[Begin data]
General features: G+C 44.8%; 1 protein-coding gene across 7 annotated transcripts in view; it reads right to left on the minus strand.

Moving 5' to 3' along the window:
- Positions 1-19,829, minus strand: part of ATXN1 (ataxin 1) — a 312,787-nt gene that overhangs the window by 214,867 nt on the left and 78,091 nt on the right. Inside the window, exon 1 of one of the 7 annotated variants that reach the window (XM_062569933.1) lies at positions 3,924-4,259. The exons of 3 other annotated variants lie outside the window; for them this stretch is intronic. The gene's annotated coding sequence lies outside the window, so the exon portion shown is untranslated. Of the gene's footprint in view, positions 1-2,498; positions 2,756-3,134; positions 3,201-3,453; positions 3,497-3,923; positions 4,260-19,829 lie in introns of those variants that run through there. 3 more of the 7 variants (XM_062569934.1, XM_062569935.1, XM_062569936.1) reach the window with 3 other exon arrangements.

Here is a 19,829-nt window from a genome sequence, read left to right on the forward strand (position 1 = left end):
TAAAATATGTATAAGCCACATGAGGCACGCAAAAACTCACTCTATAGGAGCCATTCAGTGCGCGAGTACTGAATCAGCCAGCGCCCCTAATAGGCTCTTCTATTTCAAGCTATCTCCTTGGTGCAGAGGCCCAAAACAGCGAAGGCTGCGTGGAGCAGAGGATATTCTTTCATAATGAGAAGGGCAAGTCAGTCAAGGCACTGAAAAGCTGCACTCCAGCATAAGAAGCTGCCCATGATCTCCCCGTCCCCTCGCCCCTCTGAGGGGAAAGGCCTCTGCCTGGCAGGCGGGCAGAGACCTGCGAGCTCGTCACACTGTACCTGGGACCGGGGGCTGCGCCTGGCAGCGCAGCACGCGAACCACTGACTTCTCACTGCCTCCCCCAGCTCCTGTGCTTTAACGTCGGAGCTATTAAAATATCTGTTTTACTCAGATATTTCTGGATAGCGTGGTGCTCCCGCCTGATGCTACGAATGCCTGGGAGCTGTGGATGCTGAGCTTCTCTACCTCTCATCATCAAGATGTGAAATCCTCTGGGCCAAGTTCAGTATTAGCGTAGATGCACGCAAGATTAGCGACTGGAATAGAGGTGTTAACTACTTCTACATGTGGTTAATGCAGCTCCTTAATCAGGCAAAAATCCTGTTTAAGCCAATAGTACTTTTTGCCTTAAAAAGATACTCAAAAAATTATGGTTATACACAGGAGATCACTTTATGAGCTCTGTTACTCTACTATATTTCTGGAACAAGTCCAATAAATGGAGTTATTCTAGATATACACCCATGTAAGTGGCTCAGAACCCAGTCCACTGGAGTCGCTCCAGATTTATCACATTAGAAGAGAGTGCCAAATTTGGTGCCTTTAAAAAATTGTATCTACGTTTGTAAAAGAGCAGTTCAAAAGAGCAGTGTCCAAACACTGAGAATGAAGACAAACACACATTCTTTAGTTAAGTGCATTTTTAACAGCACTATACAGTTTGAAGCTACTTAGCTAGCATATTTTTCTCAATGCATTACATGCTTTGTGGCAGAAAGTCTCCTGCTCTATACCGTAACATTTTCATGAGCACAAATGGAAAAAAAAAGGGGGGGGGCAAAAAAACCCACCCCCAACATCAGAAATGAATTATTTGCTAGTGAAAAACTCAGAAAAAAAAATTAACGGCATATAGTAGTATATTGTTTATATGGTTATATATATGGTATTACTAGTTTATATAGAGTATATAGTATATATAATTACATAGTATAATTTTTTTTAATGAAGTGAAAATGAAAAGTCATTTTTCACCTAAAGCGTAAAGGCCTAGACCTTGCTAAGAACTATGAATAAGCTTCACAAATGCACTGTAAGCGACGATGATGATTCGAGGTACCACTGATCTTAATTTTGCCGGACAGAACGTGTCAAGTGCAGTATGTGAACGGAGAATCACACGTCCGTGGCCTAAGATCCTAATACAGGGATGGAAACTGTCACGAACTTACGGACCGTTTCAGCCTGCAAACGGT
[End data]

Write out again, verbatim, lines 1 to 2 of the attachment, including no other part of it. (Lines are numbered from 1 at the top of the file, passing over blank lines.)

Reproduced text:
General features: G+C 44.8%; 1 protein-coding gene across 7 annotated transcripts in view; it reads right to left on the minus strand.

Moving 5' to 3' along the window: